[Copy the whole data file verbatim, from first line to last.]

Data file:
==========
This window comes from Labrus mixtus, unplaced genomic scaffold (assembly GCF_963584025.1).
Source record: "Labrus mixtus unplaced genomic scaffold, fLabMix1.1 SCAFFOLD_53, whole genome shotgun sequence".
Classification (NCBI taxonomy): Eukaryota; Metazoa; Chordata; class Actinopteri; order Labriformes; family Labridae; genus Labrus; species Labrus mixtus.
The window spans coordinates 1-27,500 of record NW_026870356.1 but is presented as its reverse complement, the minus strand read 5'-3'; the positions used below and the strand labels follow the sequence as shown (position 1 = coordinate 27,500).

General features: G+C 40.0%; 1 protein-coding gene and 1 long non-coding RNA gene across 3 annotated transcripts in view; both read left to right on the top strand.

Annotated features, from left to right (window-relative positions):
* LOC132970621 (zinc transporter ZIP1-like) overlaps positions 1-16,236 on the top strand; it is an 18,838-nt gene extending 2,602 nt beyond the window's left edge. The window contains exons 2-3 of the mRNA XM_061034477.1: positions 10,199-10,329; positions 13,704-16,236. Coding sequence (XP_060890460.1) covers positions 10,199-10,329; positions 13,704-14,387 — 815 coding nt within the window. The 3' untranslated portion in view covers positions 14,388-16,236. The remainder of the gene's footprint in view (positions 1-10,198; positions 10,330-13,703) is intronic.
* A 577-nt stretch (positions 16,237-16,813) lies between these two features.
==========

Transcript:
This window comes from Labrus mixtus, unplaced genomic scaffold (assembly GCF_963584025.1).
Source record: "Labrus mixtus unplaced genomic scaffold, fLabMix1.1 SCAFFOLD_53, whole genome shotgun sequence".
Classification (NCBI taxonomy): Eukaryota; Metazoa; Chordata; class Actinopteri; order Labriformes; family Labridae; genus Labrus; species Labrus mixtus.
The window spans coordinates 1-27,500 of record NW_026870356.1 but is presented as its reverse complement, the minus strand read 5'-3'; the positions used below and the strand labels follow the sequence as shown (position 1 = coordinate 27,500).

General features: G+C 40.0%; 1 protein-coding gene and 1 long non-coding RNA gene across 3 annotated transcripts in view; both read left to right on the top strand.

Annotated features, from left to right (window-relative positions):
* LOC132970621 (zinc transporter ZIP1-like) overlaps positions 1-16,236 on the top strand; it is an 18,838-nt gene extending 2,602 nt beyond the window's left edge. The window contains exons 2-3 of the mRNA XM_061034477.1: positions 10,199-10,329; positions 13,704-16,236. Coding sequence (XP_060890460.1) covers positions 10,199-10,329; positions 13,704-14,387 — 815 coding nt within the window. The 3' untranslated portion in view covers positions 14,388-16,236. The remainder of the gene's footprint in view (positions 1-10,198; positions 10,330-13,703) is intronic.
* A 577-nt stretch (positions 16,237-16,813) lies between these two features.